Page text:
Masters Of Ink: Tattooing Human Emotions With South Korean Artist Kim Mi Hee

Masters of Ink is a Konbini original introducing you to a whole spectrum of tattoo artists from all over the world. Custom designers specializing in every style from modern dotwork to traditional Americana tattoos – tune in for something new every week!

Tattoo art is right on the border between traditions and modernity, art and philosophy. More and more artists are playing with ancient cultures by infusing them with modern aesthetics, and Kim Mi Hee is one of them. The South Korean tattoo artist enjoys mixing old etchings with pop culture, dark humor and social questioning. She explains:

"I have always been fascinated with paintings and sculptures that depict human emotions. So now, I’m drawing emotions on bodies, making connections between people and things such as art, and vice versa."

Of course, Kim uses artistic references from Asia, yet she refutes being influenced by the country in which she lives. According to her, she draws what she wants without worrying about the Korean tattoo code.

Kim says her sources of inspiration are at the same time contemporary and slightly old-fashioned. Indeed, she’s influenced by photography, songs and movies as well as cartoons, but Kim is especially keen on 90s esthetics, attracted by their peculiar colors.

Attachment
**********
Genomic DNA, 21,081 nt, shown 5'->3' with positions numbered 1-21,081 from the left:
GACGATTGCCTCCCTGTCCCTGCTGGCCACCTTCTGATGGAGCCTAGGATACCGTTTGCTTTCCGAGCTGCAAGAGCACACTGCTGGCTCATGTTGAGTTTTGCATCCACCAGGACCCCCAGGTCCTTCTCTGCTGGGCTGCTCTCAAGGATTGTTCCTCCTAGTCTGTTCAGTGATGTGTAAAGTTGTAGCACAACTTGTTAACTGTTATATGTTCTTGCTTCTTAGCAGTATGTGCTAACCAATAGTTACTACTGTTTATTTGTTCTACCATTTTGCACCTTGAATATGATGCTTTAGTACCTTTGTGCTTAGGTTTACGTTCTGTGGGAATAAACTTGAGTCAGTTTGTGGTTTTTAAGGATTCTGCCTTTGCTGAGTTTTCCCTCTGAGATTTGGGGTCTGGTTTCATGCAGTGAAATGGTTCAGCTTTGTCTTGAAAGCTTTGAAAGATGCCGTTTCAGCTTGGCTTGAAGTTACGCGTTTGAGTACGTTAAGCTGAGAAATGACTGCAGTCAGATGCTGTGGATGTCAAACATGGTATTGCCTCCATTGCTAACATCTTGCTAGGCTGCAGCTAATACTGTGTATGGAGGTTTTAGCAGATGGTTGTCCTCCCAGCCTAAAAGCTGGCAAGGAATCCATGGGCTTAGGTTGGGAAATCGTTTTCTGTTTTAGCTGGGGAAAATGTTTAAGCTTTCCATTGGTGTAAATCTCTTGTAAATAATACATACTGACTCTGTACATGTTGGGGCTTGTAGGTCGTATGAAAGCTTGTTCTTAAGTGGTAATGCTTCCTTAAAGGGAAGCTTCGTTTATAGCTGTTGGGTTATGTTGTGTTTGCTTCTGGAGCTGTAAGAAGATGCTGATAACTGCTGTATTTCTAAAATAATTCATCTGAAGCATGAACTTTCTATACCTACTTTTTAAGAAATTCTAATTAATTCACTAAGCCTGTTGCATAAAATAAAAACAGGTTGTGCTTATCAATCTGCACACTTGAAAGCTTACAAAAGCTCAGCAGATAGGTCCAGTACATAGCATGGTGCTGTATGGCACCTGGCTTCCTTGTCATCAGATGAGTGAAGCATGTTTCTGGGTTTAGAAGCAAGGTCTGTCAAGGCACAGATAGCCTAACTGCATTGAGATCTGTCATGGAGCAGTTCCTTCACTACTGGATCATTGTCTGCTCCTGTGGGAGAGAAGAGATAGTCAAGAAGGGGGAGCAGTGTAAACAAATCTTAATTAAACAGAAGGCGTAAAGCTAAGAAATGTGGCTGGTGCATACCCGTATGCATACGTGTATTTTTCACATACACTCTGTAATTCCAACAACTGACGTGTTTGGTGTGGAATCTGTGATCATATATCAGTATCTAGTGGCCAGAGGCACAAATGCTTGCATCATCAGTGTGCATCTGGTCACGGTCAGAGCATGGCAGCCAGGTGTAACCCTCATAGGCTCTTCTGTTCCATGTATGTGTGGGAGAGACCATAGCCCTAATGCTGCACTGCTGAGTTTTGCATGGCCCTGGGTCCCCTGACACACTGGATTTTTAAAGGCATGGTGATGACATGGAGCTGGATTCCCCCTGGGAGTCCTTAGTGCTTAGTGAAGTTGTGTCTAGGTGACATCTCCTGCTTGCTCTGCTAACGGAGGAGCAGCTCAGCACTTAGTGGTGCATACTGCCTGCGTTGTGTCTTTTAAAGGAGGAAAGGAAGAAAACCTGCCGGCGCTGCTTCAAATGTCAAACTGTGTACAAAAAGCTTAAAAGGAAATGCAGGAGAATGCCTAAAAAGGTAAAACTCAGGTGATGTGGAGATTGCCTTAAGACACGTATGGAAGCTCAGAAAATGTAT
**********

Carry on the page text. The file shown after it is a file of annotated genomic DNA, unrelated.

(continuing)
"I don’t think I should simply engrave the tattoos that people want. I consider myself an artist, and as an artist, I think I should pay attention to various fields."

While trying to express human feelings and relationships, she also seems obsessed with the body and anatomy. Many of Kim's tattoos are body-positive and discuss identity. The artist builds artistic bridges between soul and flesh thanks to her offbeat tattoos, which she describes as "the strongest amulets in the world." She states:

"I never explain the meaning of my designs to people. You have to interpret yourself, to make your own choice. Whatever you pick, don’t be ashamed of what you've gained."

Follow Kim Mi Hee on Instagram and see more of her work below:

By Jen Ripper, publish on 30/11/2017